One of my clients/friends/associates recently sent me a message asking for a Writer's Workshop about the writing process. Well, like a really crappy genie, your wish is my command! ...Eventually.
Step 1. Conceiving the Idea. For some, this is the easiest part, while for others, it can be maddeningly difficult. Personally, I've never had a problem with it, so let me share with you some of the tricks I use to come up with my ideas.
a. Fusion. Take two seemingly unrelated ideas, then mash them together. So I'll be thinking about, say, Hamlet or Cyrano de Bergerac, and I'll realize, "Hey! I can mix this with MLP and get a neat fanfiction out of it!" The first is The Queen Beckons, while the second is a story I've had up my sleeve for a while now called "Red Strings and Black Ink."
b. The Unanswered Question. Regarding fanfiction, I see lots of holes in the mythos or the characters' backstories, so for me, I immediately get the question, "What really happened in that time?" Hence, It's Impossible!, which jumps off from a question about how unicorn magic actually works, or "Open Doors," another fic still in my head about Fluttershy buying her cottage.
c. What If? Admittedly, this may be the hardest. You have to be able to look at some story event or some occurrence in real life, and ask yourself, "What if something else happened instead?" Rainbow Dash, Pagemaster is "What if Rainbow Dash had been infected with some equivalent to Inspiration Manifestation," and "The Waltz of Rarity" is about "What if Rarity had wished to replace Twilight as Celestia's student?"
Step 2: Creating a Plan. This step is pretty hard if you're a spontaneous/lazy writer like me, but I assure you, it's important. This is setting up your bible, creating a preliminary outline, deciding on the approximate length, and determining when and how long you're going to work on it. Don't be like me and start a story with nothing written out but fluff and a dream. Figure out ahead of time what, how, and when you're going to write. Then go out and do it. Don't slack, don't rest on your laurels, just achieve the plan.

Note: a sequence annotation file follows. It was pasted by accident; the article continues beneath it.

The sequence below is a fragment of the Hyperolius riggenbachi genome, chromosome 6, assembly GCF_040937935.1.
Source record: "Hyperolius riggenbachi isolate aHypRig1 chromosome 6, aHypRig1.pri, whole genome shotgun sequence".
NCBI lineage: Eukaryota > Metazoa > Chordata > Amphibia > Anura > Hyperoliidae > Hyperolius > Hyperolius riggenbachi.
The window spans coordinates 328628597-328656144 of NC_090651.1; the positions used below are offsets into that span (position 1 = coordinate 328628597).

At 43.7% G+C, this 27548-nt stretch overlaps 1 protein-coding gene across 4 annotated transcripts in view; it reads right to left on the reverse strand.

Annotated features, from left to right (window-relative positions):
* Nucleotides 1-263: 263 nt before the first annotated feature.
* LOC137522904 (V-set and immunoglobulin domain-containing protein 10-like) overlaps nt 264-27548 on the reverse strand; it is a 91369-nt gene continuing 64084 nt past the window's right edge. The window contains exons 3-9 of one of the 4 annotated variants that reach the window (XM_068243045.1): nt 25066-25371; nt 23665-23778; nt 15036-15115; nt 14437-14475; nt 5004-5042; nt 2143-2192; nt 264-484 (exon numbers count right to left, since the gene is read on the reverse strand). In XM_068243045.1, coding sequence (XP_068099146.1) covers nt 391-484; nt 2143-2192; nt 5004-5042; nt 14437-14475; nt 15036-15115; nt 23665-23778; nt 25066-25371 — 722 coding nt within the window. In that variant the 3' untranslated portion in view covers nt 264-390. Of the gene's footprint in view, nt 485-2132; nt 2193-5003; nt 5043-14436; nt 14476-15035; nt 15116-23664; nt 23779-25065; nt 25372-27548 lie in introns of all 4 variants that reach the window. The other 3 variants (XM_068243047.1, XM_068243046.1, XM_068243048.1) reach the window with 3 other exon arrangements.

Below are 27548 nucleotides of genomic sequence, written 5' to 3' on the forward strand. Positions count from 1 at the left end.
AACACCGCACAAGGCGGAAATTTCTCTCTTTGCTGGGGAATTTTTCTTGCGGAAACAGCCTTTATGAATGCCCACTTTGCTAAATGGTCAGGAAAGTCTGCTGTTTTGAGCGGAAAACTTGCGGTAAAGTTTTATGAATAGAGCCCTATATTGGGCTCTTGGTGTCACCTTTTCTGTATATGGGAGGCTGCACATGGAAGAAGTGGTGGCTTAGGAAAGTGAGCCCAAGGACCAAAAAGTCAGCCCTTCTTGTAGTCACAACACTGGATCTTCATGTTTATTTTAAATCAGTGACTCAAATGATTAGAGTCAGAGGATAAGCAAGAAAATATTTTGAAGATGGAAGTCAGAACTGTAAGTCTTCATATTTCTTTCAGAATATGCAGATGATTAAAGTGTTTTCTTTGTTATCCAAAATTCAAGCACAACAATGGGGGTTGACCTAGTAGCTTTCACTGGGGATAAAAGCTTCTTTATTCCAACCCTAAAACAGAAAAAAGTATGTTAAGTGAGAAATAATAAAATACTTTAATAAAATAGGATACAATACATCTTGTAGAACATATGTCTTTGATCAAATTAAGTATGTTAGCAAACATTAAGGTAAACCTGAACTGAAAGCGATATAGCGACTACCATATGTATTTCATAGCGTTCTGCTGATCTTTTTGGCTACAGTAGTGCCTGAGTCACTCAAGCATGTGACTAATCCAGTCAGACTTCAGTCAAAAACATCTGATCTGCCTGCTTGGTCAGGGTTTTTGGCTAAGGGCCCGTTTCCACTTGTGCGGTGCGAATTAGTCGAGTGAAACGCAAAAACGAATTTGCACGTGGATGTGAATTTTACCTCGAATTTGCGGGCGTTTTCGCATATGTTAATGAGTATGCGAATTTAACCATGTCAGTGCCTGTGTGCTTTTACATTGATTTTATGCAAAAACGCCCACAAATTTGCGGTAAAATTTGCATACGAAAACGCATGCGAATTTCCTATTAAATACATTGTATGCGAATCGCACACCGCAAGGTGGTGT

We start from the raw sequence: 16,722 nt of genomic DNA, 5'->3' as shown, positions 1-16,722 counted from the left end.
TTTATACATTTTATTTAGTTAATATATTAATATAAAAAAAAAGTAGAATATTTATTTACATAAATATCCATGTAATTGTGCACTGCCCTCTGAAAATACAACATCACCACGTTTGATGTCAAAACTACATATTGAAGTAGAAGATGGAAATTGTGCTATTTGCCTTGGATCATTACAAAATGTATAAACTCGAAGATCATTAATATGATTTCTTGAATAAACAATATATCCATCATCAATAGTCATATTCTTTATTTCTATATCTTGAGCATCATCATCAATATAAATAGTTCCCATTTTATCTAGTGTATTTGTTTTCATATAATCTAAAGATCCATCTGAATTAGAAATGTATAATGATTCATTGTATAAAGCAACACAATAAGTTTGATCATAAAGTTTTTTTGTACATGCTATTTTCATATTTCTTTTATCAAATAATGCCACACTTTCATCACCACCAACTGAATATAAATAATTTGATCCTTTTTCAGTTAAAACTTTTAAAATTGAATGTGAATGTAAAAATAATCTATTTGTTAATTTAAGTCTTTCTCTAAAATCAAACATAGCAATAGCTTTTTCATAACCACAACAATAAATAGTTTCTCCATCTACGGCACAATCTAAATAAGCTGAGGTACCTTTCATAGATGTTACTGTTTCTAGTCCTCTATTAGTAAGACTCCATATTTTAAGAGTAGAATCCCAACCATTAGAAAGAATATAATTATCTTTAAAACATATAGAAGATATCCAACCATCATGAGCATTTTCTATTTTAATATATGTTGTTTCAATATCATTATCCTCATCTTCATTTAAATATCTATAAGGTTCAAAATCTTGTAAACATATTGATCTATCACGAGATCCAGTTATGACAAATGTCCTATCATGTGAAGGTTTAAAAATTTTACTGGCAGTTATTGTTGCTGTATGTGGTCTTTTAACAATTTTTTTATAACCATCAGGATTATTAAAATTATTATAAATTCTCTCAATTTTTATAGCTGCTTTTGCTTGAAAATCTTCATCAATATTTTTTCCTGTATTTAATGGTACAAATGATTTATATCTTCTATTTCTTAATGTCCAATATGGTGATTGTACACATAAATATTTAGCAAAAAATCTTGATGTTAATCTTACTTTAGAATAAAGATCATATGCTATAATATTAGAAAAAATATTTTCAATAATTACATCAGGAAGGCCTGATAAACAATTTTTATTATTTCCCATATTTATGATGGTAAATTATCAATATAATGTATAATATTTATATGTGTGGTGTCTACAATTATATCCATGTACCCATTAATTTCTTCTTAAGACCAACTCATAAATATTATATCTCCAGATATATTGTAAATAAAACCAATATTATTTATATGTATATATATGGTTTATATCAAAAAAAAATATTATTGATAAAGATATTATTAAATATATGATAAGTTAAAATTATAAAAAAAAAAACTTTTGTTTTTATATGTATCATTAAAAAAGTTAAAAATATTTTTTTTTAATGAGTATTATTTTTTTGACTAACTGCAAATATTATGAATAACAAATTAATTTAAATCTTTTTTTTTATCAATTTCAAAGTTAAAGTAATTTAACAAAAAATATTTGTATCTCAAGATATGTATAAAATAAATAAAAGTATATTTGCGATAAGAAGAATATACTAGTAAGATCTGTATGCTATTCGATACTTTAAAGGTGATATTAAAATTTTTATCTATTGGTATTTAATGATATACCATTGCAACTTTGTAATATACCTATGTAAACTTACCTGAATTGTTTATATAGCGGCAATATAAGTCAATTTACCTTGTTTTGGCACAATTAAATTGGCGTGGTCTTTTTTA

Step 3: Researching Your Topic. In the traditional model of the writing process, there are three steps: pre-writing, drafting, and revision. Whether "pre-writing" actually includes research or not, I think it's a critical part of the process that deserves to be its own step. Research is what lets you write about topics you don't know anything about, i.e. it lets you write "things you aren't allowed to write." But even if you do already know about a topic, research can help you expand your knowledge base on that subject and have a more nuanced position.
But don't think just because you're writing fiction in a fantasy realm means you're exempt from research! Your first order of business is to do research into your genre, i.e. know your place. Second, if you're writing fanfic, go back and watch the show some more. Make sure you really understand the characters, the setting, and the general themes. Finally, guess what? If you're making your own world, you get to make up the content! So instead of reading about it, you have to use your ~*~imagination~*~ to learn more. Imagine the world is a little pocket dimension in your mind, then explore it; talk to the people; read the books in that world. If you can describe the king's mansion in the same level of detail and clarity as you can your own house, you've succeeded. (...I'm only a little kidding.)